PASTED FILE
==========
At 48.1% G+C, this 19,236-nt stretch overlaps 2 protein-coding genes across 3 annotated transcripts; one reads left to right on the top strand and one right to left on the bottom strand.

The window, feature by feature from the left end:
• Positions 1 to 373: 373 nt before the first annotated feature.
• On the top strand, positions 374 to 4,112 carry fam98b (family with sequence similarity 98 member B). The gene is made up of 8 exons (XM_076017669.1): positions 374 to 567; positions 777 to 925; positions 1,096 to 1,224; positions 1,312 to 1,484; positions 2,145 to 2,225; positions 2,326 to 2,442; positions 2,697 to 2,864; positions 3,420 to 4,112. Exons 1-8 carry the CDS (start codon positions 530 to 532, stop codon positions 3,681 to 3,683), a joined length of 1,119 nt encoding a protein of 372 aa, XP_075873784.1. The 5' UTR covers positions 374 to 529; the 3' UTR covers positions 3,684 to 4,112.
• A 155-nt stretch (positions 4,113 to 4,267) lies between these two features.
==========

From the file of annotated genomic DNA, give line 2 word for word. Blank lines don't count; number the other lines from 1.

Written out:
The window, feature by feature from the left end: